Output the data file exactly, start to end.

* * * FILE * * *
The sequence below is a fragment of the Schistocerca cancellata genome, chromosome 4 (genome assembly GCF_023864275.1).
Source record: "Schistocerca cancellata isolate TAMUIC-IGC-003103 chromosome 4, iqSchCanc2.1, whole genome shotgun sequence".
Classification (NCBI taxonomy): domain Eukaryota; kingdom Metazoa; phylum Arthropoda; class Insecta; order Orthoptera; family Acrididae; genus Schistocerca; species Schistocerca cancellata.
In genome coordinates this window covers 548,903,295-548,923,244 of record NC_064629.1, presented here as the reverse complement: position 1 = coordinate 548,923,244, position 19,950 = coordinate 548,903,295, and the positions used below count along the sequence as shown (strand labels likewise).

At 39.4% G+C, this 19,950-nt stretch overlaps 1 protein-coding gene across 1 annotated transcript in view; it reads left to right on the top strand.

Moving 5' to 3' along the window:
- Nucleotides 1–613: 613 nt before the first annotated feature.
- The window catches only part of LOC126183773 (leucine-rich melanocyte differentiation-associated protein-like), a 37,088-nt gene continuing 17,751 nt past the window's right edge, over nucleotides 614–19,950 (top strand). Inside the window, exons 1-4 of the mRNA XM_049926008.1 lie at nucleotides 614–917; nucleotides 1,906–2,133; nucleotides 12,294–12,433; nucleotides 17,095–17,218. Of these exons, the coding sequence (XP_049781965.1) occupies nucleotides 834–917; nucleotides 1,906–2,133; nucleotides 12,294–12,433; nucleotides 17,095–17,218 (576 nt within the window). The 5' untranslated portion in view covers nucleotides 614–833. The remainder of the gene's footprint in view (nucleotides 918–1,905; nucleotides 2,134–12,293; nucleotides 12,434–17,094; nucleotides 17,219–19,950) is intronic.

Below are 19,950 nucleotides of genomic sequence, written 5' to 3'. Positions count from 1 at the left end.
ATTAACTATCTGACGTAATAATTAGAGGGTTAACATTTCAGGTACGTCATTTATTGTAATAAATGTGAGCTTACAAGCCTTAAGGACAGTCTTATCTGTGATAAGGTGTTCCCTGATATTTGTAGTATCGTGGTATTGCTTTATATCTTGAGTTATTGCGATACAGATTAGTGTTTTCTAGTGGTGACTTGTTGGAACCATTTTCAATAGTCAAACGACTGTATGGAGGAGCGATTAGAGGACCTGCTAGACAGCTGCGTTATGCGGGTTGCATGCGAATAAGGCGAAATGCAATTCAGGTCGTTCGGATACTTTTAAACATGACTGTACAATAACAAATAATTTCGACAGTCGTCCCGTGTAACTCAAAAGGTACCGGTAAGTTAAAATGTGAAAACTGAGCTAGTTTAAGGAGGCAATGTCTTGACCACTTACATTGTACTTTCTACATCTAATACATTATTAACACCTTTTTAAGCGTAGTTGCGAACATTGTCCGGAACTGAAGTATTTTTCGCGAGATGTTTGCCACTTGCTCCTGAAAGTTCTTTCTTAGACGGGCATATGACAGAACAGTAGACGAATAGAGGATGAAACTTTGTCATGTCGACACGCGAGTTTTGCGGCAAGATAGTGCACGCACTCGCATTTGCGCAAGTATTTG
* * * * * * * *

The sequence below is a fragment of the Schistocerca cancellata genome, chromosome 4 (genome assembly GCF_023864275.1).
Source record: "Schistocerca cancellata isolate TAMUIC-IGC-003103 chromosome 4, iqSchCanc2.1, whole genome shotgun sequence".
Classification (NCBI taxonomy): domain Eukaryota; kingdom Metazoa; phylum Arthropoda; class Insecta; order Orthoptera; family Acrididae; genus Schistocerca; species Schistocerca cancellata.
In genome coordinates this window covers 548,903,295-548,923,244 of record NC_064629.1, presented here as the reverse complement: position 1 = coordinate 548,923,244, position 19,950 = coordinate 548,903,295, and the positions used below count along the sequence as shown (strand labels likewise).

At 39.4% G+C, this 19,950-nt stretch overlaps 1 protein-coding gene across 1 annotated transcript in view; it reads left to right on the top strand.

Moving 5' to 3' along the window:
- Nucleotides 1–613: 613 nt before the first annotated feature.
- The window catches only part of LOC126183773 (leucine-rich melanocyte differentiation-associated protein-like), a 37,088-nt gene continuing 17,751 nt past the window's right edge, over nucleotides 614–19,950 (top strand). Inside the window, exons 1-4 of the mRNA XM_049926008.1 lie at nucleotides 614–917; nucleotides 1,906–2,133; nucleotides 12,294–12,433; nucleotides 17,095–17,218. Of these exons, the coding sequence (XP_049781965.1) occupies nucleotides 834–917; nucleotides 1,906–2,133; nucleotides 12,294–12,433; nucleotides 17,095–17,218 (576 nt within the window). The 5' untranslated portion in view covers nucleotides 614–833. The remainder of the gene's footprint in view (nucleotides 918–1,905; nucleotides 2,134–12,293; nucleotides 12,434–17,094; nucleotides 17,219–19,950) is intronic.

Below are 19,950 nucleotides of genomic sequence, written 5' to 3'. Positions count from 1 at the left end.
ATTAACTATCTGACGTAATAATTAGAGGGTTAACATTTCAGGTACGTCATTTATTGTAATAAATGTGAGCTTACAAGCCTTAAGGACAGTCTTATCTGTGATAAGGTGTTCCCTGATATTTGTAGTATCGTGGTATTGCTTTATATCTTGAGTTATTGCGATACAGATTAGTGTTTTCTAGTGGTGACTTGTTGGAACCATTTTCAATAGTCAAACGACTGTATGGAGGAGCGATTAGAGGACCTGCTAGACAGCTGCGTTATGCGGGTTGCATGCGAATAAGGCGAAATGCAATTCAGGTCGTTCGGATACTTTTAAACATGACTGTACAATAACAAATAATTTCGACAGTCGTCCCGTGTAACTCAAAAGGTACCGGTAAGTTAAAATGTGAAAACTGAGCTAGTTTAAGGAGGCAATGTCTTGACCACTTACATTGTACTTTCTACATCTAATACATTATTAACACCTTTTTAAGCGTAGTTGCGAACATTGTCCGGAACTGAAGTATTTTTCGCGAGATGTTTGCCACTTGCTCCTGAAAGTTCTTTCTTAGACGGGCATATGACAGAACAGTAGACGAATAGAGGATGAAACTTTGTCATGTCGACACGCGAGTTTTGCGGCAAGATAGTGCACGCACTCGCATTTGCGCAAGTATTTG